To ensure maximum disruption to New Zealand’s strict lockdown rules and deliver maximum relief to those in desperate need, the Consulate office ensured that there was adequate media-advertisement to spread the word before the actual food distribution, and then strict social-distancing rules were enforced on the day of distribution.

The boxes of essential supplies included rice, pulse, sugar, tea, biscuits, canned tomatoes, fresh vegetables, fruits, noodles, oil, some spices, milk, hand sanitisers and masks.

Stranded Indian nationals were asked to register with the Consulate office, and slots were divided for each batch of hundreds to pick up the essentials to avoid creating a crowd at the office.

Subsequently, as the government of India decided to launch a global reparation program to be carried out by the Indian national carrier Air India, the Consulate’s office in Auckland spurred into action of scheduling the passengers based on compelling reasons to travel.

In this regard, while the lead of registration, planning and scheduling of return travel of stranded passengers was taken by the office of the Indian High Commission in Wellington, the responsibility of smooth delivery fell upon the Consulate office in Auckland as all departing flights were scheduled from Auckland.

Hon. Consul in close cooperation with Bhartiya Samaj organised the much-needed doctor at the airport to provide the mandatory medical check-up required before being able to board on any flights to India.

This was a big exercise that required the generosity of many volunteers and team of doctors who had made themselves available at no cost, at the behest of Bhartiya Samaj’s Jeet Suchdev and Mr Dhillon’s personal request, to help the fellow Indians stranded in a foreign country.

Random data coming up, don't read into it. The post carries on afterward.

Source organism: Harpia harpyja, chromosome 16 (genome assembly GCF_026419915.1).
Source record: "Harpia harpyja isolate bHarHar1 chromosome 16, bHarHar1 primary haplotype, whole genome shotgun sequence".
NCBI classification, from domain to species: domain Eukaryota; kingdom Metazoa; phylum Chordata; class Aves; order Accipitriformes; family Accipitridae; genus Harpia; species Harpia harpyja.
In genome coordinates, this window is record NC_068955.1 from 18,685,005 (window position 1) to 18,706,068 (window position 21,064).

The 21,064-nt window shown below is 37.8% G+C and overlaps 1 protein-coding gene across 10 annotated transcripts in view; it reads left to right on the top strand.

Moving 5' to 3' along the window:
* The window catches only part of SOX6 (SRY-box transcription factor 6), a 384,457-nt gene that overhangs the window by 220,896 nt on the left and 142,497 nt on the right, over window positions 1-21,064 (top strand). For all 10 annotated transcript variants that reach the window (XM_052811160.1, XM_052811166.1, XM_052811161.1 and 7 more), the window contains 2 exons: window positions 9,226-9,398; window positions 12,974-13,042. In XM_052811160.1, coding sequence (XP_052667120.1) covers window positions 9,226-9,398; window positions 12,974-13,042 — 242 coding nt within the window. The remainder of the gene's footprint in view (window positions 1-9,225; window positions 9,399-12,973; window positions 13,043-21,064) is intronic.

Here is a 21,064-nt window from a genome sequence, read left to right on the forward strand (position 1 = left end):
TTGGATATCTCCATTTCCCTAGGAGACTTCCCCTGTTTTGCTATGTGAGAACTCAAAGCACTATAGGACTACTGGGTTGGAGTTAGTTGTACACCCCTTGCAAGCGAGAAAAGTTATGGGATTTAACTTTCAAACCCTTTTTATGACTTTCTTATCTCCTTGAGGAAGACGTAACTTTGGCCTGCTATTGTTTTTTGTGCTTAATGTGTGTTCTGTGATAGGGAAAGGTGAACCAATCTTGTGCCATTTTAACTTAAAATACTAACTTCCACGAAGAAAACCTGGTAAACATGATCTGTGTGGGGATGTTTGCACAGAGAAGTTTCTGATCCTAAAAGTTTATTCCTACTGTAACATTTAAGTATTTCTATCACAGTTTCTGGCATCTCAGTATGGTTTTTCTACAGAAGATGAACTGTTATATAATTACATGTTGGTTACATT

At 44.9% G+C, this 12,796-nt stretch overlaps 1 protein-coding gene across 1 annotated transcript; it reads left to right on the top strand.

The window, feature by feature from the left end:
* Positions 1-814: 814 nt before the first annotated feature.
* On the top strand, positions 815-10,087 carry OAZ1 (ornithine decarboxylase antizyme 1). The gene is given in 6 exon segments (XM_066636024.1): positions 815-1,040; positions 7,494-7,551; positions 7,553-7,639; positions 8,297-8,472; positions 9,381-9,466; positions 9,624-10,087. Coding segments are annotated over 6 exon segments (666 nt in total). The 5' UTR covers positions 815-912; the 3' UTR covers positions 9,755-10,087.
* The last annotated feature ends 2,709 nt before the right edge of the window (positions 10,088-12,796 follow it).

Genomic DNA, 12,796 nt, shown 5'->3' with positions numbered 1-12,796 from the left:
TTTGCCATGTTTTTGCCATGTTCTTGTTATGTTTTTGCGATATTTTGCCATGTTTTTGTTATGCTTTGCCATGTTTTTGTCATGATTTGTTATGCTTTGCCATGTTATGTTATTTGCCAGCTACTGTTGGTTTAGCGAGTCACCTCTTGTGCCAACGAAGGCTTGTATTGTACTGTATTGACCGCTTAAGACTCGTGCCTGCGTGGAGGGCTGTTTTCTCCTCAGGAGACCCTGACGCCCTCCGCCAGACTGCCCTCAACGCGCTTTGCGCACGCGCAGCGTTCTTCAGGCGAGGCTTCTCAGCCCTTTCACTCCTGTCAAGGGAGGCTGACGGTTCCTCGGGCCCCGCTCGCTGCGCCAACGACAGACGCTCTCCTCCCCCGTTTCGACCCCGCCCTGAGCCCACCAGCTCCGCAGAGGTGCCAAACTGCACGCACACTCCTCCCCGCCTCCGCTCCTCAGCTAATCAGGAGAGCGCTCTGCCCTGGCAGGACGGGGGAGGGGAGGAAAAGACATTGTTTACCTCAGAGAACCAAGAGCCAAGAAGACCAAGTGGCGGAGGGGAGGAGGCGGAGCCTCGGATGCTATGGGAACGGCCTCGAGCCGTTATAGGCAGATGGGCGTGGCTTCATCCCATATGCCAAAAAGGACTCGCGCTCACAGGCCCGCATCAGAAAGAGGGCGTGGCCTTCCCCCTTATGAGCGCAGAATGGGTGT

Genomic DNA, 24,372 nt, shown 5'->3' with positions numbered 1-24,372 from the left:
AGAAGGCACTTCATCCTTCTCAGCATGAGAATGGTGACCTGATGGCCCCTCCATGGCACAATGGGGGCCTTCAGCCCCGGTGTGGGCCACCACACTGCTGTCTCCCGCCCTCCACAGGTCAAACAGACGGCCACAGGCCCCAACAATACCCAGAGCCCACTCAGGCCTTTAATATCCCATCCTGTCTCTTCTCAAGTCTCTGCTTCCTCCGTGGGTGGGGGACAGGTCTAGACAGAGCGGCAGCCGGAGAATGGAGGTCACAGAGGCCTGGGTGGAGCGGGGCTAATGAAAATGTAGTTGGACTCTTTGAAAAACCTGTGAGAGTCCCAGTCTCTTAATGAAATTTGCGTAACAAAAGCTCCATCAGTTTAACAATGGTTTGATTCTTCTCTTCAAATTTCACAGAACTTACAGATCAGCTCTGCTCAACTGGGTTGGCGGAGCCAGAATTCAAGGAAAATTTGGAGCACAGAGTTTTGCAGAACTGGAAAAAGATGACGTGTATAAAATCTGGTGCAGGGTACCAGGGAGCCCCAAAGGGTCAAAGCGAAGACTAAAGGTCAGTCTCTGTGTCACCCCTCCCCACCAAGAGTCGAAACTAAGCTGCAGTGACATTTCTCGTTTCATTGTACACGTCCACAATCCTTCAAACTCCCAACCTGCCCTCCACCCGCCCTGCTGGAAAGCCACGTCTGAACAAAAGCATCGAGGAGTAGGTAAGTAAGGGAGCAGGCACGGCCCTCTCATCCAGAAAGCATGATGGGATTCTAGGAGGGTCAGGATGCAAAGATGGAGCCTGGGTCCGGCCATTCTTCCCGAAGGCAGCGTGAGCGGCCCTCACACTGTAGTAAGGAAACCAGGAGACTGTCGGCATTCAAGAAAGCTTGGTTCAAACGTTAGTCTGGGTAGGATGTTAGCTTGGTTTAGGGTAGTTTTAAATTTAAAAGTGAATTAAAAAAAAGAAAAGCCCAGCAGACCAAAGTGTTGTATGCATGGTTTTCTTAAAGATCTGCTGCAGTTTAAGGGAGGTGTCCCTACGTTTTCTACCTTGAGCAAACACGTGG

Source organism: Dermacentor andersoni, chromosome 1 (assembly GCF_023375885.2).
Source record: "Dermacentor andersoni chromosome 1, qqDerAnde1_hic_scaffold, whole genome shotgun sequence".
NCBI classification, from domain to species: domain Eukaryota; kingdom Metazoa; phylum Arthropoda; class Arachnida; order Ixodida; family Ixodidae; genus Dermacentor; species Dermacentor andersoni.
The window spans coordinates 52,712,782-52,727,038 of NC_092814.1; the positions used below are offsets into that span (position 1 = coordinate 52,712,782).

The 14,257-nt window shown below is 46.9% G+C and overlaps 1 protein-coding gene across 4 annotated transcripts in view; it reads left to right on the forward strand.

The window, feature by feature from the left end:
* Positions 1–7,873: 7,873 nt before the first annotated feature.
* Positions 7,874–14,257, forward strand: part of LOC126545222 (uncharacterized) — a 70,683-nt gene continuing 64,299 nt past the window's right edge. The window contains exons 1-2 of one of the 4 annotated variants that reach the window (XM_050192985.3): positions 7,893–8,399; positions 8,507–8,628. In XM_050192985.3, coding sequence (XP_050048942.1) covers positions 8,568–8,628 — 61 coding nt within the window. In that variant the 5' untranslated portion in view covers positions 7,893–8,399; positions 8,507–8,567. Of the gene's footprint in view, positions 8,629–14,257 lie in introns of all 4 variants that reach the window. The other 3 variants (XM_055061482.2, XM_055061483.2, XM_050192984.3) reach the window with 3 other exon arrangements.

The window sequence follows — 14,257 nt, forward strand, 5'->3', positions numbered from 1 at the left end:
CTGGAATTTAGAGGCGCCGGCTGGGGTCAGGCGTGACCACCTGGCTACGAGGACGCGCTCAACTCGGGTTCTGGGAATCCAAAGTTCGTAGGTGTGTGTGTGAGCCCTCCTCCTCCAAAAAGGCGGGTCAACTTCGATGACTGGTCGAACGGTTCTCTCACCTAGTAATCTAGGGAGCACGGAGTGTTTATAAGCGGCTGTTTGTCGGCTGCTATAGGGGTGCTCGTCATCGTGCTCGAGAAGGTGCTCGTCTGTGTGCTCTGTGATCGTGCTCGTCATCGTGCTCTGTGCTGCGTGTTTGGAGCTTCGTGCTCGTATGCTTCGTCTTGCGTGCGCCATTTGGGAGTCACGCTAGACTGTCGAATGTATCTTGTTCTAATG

Hon. Consul Mr Dhillon ensured that he was personally present at the Auckland airport to oversee all necessary departure-procedures including medical check-up, along with the staff from the Consulate and the High Commission in Wellington.

To put in perspective, over ten Vande Bharat Mission led Air India flights flew to New Zealand to repatriate stranded Indian nationals to nine different destinations in India from June to September 2020.

Summing up the intense relief and support activities in the last few months, Hon. Consul Mr Dhillon said, “The entire relief operations was planned under the leadership of the High Commissioner of India, Mr Pardeshi and was executed on ground in Auckland by Consulate’s office with the support of all like-minded community organisation on the ground.”

“We are delighted that our offices were able to live up to the expectation of being a home away from home at the most important hour of distress in our part of the world. However, this could not have been achieved without the generous support all like-minded community organisations, business leaders, and volunteers who generously donated their resources to make our collective endeavours successful,” Mr Dhillon said.

Written by,

Sandeep Singh, The IndianWeekender

Original article from community magazine Caring Aotearoa, Dec 2020